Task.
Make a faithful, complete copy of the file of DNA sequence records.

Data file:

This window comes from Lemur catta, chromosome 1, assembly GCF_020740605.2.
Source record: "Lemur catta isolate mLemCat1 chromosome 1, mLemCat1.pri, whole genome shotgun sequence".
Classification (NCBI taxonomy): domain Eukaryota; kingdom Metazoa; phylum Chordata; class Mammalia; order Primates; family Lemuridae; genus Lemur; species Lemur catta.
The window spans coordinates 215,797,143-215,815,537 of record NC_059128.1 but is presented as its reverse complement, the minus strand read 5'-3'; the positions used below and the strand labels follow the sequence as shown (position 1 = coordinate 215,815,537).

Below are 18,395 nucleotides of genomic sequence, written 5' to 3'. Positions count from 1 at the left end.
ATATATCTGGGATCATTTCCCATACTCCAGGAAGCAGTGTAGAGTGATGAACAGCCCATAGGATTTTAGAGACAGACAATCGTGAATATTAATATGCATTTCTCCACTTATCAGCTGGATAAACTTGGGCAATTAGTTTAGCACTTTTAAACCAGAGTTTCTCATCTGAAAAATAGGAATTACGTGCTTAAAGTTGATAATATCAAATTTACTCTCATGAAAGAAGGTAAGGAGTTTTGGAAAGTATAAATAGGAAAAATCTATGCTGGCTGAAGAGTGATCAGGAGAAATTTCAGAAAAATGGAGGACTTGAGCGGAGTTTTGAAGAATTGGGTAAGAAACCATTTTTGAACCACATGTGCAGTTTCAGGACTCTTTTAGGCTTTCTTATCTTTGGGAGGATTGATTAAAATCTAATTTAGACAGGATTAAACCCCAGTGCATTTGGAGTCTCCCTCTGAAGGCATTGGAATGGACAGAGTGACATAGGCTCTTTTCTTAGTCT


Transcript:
This window comes from Lemur catta, chromosome 1, assembly GCF_020740605.2.
Source record: "Lemur catta isolate mLemCat1 chromosome 1, mLemCat1.pri, whole genome shotgun sequence".
Classification (NCBI taxonomy): domain Eukaryota; kingdom Metazoa; phylum Chordata; class Mammalia; order Primates; family Lemuridae; genus Lemur; species Lemur catta.
The window spans coordinates 215,797,143-215,815,537 of record NC_059128.1 but is presented as its reverse complement, the minus strand read 5'-3'; the positions used below and the strand labels follow the sequence as shown (position 1 = coordinate 215,815,537).

Below are 18,395 nucleotides of genomic sequence, written 5' to 3'. Positions count from 1 at the left end.
ATATATCTGGGATCATTTCCCATACTCCAGGAAGCAGTGTAGAGTGATGAACAGCCCATAGGATTTTAGAGACAGACAATCGTGAATATTAATATGCATTTCTCCACTTATCAGCTGGATAAACTTGGGCAATTAGTTTAGCACTTTTAAACCAGAGTTTCTCATCTGAAAAATAGGAATTACGTGCTTAAAGTTGATAATATCAAATTTACTCTCATGAAAGAAGGTAAGGAGTTTTGGAAAGTATAAATAGGAAAAATCTATGCTGGCTGAAGAGTGATCAGGAGAAATTTCAGAAAAATGGAGGACTTGAGCGGAGTTTTGAAGAATTGGGTAAGAAACCATTTTTGAACCACATGTGCAGTTTCAGGACTCTTTTAGGCTTTCTTATCTTTGGGAGGATTGATTAAAATCTAATTTAGACAGGATTAAACCCCAGTGCATTTGGAGTCTCCCTCTGAAGGCATTGGAATGGACAGAGTGACATAGGCTCTTTTCTTAGTCT